Naghmeh Abedini to Testify at New Congressional Hearing on Persecution of Pastor Saeed Abedini

A new congressional hearing has been set next week for American pastor Saeed Abedini's case, with his wife, Naghmeh, and the American Center for Law and Justice hoping that President Barack Obama and Congress will make saving his life a top priority.

"The life of a U.S. citizen – whose only 'crime' is his Christian faith – is at stake," said ACLJ Executive Director Jordan Sekulow.

The law group, which represents Naghmeh and the couple's two children in the U.S., has been pushing hard for the pastor's release, calling on the Obama administration to do everything possible to get him back home to his family. Abedini, who is currently serving eight years in prison, was transferred last month from the political prisoner ward of Evin prison to the violent criminal ward of Rajai Shahr prison, which the ACLJ described as "the deadliest prison in Iran."

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"The hearing before the Subcommittee on Africa, Global Health, Global Human Rights, and International Organizations, chaired by Representative Chris Smith (NJ), and the Subcommittee on the Middle East and North Africa, chaired by Representative Ileana Ros-Lehtinen (FL), will focus on Pastor Saeed's worsening plight," Sekulow explained, adding that the hearing is set for Dec. 12 at 9:30 a.m.

The ACLJ has been critical of the U.S. government's failure to bring up Abedini's case during recent nuclear negotiations with Iran. It argued that the Obama administration missed a good opportunity to force the Islamic Republic to release the U.S. pastor and other prisoners of conscience.

The pastor has been repeatedly robbed and threatened at knifepoint in the new prison, and has been suffering from several health issues as a result of severe beatings back in Evin prison. Iranian officials have refused to provide him with the proper medication that he needs, however, and the ACLJ has said that his family fears his life is in great danger.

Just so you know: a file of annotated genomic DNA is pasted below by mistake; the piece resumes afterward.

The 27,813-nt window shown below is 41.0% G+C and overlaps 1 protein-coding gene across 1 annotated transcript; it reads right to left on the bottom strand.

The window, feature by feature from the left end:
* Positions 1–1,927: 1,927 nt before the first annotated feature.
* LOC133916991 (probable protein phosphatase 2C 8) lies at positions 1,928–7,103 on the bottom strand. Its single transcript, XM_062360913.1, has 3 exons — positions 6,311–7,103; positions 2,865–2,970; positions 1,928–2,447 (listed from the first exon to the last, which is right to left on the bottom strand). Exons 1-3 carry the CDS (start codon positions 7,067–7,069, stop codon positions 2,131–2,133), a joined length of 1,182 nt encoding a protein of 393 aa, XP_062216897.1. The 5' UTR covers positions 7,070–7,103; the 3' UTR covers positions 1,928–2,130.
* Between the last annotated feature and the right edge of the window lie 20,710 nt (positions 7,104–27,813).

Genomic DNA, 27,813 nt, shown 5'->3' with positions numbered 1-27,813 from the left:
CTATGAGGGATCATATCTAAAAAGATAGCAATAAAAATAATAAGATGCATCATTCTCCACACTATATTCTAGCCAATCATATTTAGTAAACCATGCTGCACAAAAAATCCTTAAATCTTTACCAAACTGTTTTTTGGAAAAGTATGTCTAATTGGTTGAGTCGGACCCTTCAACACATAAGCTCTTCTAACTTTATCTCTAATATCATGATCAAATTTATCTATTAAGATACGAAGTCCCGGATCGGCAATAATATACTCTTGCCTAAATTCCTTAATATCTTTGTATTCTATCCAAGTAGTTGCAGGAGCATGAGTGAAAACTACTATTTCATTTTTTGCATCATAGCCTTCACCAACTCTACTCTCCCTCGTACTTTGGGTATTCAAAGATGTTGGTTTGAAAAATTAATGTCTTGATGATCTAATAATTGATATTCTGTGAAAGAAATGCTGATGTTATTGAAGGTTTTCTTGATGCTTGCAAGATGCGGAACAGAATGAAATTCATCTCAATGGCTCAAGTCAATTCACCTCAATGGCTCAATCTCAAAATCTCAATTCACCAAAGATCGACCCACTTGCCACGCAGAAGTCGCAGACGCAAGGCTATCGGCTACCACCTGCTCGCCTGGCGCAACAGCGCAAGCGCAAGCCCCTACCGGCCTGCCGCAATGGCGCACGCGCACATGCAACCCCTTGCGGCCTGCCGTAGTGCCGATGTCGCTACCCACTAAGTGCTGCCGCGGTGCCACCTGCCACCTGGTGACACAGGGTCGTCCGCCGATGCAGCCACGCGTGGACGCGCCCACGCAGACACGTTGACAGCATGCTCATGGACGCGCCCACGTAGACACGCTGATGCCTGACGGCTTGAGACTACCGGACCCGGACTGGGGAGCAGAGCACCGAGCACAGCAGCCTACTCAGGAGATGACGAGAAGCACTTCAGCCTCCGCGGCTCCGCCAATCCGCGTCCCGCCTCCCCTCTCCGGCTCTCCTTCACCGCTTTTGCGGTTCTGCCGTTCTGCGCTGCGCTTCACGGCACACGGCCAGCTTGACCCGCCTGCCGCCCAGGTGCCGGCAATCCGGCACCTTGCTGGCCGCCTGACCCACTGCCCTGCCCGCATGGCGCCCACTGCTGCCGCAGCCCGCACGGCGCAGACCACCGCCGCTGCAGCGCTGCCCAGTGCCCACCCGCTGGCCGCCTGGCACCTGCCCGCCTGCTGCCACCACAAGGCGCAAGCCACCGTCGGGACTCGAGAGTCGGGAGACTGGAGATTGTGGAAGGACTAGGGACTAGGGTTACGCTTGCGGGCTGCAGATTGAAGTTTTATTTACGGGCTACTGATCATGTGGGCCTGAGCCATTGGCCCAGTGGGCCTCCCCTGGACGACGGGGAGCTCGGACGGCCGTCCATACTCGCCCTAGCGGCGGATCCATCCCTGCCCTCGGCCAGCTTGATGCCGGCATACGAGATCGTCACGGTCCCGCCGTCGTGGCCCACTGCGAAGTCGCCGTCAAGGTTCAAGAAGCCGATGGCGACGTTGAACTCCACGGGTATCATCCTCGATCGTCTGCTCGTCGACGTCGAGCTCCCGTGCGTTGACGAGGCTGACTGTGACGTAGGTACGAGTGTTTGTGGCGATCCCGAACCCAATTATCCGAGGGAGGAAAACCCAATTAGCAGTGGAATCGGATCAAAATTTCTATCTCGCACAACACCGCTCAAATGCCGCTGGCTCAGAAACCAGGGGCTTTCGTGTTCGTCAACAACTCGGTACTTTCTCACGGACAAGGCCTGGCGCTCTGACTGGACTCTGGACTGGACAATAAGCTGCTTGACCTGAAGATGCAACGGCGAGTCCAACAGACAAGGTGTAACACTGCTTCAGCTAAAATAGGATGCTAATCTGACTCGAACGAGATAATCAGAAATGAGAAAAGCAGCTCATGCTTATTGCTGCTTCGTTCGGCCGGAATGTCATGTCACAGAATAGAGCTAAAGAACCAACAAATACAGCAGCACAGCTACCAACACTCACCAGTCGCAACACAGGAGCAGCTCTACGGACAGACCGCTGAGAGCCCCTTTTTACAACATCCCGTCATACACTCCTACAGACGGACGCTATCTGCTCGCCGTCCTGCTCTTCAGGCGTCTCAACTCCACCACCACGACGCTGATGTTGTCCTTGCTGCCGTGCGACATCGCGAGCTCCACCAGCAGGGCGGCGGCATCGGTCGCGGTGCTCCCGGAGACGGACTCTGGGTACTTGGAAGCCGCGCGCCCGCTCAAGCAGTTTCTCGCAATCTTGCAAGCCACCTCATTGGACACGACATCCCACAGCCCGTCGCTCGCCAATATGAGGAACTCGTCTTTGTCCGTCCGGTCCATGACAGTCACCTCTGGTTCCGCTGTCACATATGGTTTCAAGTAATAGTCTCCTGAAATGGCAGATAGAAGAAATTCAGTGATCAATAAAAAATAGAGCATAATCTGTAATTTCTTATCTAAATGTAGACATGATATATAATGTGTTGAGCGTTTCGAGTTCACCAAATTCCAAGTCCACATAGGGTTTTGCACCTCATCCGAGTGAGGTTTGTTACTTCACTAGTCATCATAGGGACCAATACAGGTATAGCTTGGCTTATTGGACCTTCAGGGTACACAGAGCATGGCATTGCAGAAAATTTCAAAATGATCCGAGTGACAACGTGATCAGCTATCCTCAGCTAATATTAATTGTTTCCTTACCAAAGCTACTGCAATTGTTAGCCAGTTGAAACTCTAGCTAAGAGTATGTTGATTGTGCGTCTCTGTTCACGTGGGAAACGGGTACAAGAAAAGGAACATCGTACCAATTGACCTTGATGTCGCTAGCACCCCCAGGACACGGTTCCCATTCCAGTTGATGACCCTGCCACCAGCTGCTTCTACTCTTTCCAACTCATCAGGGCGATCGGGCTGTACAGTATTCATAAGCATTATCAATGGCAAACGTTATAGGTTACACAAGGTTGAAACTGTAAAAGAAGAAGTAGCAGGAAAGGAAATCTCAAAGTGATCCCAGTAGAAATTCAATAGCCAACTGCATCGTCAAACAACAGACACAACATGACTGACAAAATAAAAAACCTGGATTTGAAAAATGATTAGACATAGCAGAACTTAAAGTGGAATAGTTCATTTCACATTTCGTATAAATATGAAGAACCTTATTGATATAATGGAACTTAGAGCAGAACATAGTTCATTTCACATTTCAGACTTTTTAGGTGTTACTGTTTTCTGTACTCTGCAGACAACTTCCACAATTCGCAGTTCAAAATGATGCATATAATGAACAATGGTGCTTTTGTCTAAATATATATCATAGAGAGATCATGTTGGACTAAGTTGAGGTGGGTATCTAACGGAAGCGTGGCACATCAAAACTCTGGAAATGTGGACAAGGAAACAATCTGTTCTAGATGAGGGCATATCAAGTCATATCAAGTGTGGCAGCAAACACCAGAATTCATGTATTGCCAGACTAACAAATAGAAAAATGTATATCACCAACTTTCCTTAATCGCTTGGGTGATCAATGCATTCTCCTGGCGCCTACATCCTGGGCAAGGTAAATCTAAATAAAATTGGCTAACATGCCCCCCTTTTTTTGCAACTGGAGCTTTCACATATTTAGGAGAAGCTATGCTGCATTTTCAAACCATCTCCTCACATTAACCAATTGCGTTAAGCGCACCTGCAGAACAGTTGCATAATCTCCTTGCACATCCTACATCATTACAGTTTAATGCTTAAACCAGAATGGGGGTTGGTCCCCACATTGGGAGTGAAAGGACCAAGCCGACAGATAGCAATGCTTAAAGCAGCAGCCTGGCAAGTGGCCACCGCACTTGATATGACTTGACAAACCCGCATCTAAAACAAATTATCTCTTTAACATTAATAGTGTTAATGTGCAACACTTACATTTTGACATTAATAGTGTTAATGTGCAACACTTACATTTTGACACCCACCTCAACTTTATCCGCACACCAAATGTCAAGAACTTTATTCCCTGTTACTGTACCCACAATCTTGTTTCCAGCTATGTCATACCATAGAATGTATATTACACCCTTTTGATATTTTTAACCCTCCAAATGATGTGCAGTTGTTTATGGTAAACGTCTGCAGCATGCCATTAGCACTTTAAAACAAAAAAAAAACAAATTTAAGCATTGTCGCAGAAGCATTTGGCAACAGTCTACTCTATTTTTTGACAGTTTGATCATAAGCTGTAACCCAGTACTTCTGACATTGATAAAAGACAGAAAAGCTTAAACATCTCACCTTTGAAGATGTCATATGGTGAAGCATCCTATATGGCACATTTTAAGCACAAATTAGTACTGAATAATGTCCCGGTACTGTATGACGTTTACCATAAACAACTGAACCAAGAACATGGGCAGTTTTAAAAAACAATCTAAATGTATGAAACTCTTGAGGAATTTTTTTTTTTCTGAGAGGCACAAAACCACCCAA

"The U.S. State Department and the Obama Administration must make Pastor Saeed's freedom a true priority," Sekulow insisted.

Previous Congressional hearings for Abedini have focused on shining a light on the abuse he and other Christians in Iran are facing, with the ACLJ calling the first such hearing in March a "historic moment" in which "the world truly becomes aware of Christian persecution in Muslim lands."

Naghmeh Abedini has also been very vocal about her husband's plight, and spoke directly with the United Nations Human Rights Council in June.

"Iran has kept Saeed imprisoned because he believes that Jesus Christ died on the cross for forgiveness of sin and to reconcile humanity to God," Naghmeh said.

"I call on this body to do more. Each member state here has an obligation, and I respectfully ask that you join me in this fight. Please help bring my husband home to me and our two young kids."

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